By Maj. Jonathan Stafford / G3-Chief of Operations, 94th Army Air and Missile Defense CommandApril 7, 2016
OSAN AIR BASE, South Korea - "We have a volley!" was a common phrase heard on Osan Air Base this month, but it had nothing to do with the sport of volleyball. Instead, it was the phrase used to announce the launch of a simulated tactical ballistic missile (TBM) by Soldiers from the 94th Army Air and Missile Defense Command. The 94th AAMDC located at Joint Base Pearl Harbor-Hickam, Hawaii deployed a robust contingent of personnel to the Republic of Korea (ROK) this month to take part in Key Resolve 2016. Key Resolve is a major annual command post exercise that highlights the commitment of the U.S. and ROK militaries to the defense of the ROK and maintaining regional stability.
"Key Resolve hones our skills as a battle staff to better assist the area air defense commander and deputy area air defense commander to visualize, describe, and direct decisive action against a highly capable threat," said Lt. Col. Steve Peters, deputy chief of staff for intelligence, 94th AAMDC.
The 94th AAMDC personnel also known as the "Sea Dragons" operate the Combined Air & Missile Defense Operations Coordination Center (CAMCOOC) at Osan Air Base. The CAMDOCC is where U.S. air defense personnel coordinate air and missile defense (AMD) operations on the peninsula with the ROK air force's air defense personnel during exercises and contingencies on the Korean peninsula.
"The CAMDOCC gives the U.S. and our ROK allies the best command and control capability to coordinate air and missile defense coverage across the peninsula," said Lt. Col. Frederick Ramirez, the director of the 94th AAMDC's Mission Command Element-Korea (MCE-K).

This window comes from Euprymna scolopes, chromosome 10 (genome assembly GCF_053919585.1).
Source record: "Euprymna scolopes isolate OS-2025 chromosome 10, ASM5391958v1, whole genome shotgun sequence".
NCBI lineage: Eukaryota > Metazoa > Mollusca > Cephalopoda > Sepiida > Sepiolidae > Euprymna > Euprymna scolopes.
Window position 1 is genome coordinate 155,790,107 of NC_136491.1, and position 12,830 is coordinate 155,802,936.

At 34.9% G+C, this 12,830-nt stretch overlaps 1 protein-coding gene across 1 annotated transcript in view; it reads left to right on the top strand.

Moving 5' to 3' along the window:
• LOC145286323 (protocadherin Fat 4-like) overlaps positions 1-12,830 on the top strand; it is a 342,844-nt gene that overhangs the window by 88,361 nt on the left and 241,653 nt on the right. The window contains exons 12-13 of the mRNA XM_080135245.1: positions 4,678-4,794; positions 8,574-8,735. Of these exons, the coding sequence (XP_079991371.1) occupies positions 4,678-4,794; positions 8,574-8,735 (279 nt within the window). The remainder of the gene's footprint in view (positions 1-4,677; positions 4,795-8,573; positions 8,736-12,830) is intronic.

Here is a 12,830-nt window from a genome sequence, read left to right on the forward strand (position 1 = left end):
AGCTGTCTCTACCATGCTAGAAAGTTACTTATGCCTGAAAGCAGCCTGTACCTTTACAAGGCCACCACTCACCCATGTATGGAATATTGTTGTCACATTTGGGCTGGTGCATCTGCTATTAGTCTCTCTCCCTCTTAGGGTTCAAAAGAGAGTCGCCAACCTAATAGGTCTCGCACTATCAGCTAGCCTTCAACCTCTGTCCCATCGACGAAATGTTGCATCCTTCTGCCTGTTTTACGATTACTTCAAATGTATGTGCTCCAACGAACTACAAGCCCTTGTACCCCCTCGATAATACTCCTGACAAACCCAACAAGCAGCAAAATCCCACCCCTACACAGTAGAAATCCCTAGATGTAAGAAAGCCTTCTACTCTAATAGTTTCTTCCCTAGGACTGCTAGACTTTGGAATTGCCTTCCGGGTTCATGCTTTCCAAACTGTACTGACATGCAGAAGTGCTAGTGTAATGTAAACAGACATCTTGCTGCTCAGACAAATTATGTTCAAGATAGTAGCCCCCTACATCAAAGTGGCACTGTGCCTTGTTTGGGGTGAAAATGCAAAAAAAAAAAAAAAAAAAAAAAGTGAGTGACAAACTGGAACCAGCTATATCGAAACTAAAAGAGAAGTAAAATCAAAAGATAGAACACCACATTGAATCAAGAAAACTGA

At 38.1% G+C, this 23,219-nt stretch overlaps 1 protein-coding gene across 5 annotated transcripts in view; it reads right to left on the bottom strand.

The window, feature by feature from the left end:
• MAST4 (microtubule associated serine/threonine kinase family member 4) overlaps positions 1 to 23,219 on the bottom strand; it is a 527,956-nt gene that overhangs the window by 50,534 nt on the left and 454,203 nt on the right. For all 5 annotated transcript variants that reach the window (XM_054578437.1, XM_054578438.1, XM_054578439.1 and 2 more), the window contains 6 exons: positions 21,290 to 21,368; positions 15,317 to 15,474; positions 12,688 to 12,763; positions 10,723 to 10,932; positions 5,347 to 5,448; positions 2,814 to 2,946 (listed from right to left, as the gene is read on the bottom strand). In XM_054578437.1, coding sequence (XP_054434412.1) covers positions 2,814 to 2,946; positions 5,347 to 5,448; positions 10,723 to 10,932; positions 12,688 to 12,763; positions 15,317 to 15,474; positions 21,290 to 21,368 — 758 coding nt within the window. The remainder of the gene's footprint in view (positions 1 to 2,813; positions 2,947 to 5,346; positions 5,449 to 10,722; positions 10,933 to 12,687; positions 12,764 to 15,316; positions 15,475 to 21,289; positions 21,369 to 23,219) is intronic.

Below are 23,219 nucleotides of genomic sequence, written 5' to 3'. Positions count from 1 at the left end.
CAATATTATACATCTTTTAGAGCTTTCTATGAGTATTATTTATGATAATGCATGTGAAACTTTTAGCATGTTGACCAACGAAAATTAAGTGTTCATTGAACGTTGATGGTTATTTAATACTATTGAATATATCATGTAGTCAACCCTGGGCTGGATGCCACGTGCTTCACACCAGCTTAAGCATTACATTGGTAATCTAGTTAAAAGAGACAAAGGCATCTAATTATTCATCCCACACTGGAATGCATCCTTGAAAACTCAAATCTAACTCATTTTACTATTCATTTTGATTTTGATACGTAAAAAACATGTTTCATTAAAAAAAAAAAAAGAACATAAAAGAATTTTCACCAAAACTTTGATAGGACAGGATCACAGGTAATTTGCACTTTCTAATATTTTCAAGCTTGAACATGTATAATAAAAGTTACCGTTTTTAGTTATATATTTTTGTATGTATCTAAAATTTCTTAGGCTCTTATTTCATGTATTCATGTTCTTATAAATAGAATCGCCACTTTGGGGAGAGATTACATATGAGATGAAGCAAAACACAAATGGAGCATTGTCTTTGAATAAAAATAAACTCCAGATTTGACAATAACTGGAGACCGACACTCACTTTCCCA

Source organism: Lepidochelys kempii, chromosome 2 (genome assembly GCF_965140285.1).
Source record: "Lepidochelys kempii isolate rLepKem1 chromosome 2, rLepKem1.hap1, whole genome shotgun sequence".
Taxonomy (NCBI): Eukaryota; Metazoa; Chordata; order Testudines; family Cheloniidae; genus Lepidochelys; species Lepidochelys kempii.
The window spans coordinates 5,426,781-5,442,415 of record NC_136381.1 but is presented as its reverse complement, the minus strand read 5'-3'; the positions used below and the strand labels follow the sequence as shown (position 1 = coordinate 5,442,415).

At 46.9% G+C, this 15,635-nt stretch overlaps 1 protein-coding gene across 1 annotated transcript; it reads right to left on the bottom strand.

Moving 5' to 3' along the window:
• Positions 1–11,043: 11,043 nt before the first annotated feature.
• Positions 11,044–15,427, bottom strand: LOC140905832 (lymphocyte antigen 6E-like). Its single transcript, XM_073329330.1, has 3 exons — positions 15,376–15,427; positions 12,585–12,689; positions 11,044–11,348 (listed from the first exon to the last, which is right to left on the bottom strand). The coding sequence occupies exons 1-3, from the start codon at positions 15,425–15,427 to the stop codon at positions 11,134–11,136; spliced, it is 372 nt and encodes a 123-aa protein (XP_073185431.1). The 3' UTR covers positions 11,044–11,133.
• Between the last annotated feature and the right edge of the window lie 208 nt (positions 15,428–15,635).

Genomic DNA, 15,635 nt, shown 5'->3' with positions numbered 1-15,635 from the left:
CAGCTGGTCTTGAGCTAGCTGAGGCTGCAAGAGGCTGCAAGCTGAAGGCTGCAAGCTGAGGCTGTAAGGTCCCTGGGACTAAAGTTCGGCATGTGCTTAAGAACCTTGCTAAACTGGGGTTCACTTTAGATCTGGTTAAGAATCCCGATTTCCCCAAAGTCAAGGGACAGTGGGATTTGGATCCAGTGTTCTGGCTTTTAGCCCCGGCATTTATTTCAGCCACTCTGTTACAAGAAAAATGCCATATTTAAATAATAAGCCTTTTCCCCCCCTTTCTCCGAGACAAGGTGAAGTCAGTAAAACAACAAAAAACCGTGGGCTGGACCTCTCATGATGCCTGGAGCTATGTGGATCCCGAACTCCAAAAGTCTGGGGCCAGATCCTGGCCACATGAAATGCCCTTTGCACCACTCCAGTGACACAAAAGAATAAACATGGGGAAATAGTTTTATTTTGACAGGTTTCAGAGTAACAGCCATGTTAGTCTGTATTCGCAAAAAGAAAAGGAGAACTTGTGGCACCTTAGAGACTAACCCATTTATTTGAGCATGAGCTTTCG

The MCE-K is a small contingent of Sea Dragon personnel forward stationed in South Korea to facilitate daily coordination with ROK and US AMD units on the peninsula. During exercises or contingencies, MCE-K is augmented by additional Sea Dragon personnel who sit side-by-side with their ROK air force counterparts in the CAMDOCC to coordinate AMD operations.
"Air and missile defense operations are very complex, which is why conducting regular exercises with our American allies is so important," said Major Jeong-Soo Seo, an operations officer for the ROK air force's Air Defense and Missile Command.
For this year's Key Resolve exercise, the CAMDOCC was also augmented with National Guardsmen from the 263rd AAMDC from Anderson, South Carolina. For many of the 263rd AAMDC personnel this was their first deployment to South Korea.
"Key Resolve was a fantastic opportunity for our unit to train on our core skills while simultaneously learning more about AMD on the Korean peninsula from our ROK allies," said Lt. Col. Dominick Martine, an operations officer that led the 263rd AAMDC contingent that deployed to South Korea.
The lessons learned from Key Resolve will be used to improve integration and combined plans between the two nations' air defense units to ensure that South Korea is properly protected from air and missile attacks by belligerent nations.